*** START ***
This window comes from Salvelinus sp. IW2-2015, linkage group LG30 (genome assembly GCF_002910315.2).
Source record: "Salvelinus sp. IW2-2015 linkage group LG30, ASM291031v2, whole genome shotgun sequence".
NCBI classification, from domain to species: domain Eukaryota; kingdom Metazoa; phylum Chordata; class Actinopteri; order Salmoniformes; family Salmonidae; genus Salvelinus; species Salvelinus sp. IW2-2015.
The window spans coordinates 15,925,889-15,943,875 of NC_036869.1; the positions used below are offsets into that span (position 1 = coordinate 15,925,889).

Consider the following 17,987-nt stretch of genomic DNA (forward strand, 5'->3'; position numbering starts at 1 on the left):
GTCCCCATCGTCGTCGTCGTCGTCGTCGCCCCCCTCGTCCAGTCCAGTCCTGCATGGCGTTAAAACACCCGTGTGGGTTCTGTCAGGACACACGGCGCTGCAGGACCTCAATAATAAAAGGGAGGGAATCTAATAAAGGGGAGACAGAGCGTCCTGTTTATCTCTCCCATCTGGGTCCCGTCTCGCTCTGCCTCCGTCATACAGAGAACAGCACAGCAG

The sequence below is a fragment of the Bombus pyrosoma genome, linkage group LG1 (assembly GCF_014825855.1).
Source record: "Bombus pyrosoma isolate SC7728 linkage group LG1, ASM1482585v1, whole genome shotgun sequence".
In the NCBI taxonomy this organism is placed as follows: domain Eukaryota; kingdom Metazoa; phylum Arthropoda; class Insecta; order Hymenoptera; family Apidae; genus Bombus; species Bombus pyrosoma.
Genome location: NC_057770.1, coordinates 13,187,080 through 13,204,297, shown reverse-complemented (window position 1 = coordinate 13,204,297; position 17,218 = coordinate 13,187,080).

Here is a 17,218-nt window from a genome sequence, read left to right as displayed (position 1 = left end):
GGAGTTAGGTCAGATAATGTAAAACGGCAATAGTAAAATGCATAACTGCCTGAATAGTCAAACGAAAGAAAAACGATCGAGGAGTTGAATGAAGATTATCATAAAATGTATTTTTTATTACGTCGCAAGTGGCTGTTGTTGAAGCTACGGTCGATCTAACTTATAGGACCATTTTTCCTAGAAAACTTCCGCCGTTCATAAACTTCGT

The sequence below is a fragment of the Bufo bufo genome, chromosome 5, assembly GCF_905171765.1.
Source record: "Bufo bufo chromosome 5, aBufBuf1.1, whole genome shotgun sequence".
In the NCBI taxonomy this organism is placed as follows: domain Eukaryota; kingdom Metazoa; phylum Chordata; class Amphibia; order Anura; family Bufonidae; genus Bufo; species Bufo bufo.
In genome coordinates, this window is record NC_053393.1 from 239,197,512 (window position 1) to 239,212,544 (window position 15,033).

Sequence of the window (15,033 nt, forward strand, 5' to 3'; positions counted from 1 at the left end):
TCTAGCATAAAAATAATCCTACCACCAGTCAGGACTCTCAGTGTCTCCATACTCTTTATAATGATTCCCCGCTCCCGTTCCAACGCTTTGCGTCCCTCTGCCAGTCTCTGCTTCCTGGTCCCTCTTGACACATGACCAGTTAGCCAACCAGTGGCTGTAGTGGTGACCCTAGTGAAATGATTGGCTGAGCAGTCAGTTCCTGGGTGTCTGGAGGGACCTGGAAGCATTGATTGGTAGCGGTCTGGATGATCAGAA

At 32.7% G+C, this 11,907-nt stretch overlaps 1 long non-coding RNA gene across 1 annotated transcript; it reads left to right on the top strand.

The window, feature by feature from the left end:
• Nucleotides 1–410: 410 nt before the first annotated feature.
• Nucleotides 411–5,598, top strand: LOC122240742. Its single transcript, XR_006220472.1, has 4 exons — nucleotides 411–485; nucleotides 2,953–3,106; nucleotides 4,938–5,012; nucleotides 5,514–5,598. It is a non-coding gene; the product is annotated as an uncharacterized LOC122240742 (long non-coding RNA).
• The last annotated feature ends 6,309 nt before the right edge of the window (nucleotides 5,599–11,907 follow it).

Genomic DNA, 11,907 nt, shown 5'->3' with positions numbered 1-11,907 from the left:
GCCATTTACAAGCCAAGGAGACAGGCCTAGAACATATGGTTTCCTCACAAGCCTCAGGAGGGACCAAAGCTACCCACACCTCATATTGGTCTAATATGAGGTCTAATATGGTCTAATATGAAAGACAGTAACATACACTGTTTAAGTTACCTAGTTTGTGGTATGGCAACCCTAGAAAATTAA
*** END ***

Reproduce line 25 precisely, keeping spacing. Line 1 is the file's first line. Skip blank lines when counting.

GCCATTTACAAGCCAAGGAGACAGGCCTAGAACATATGGTTTCCTCACAAGCCTCAGGAGGGACCAAAGCTACCCACACCTCATATTGGTCTAATATGAGGTCTAATATGGTCTAATATGAAAGACAGTAACATACACTGTTTAAGTTACCTAGTTTGTGGTATGGCAACCCTAGAAAATTAA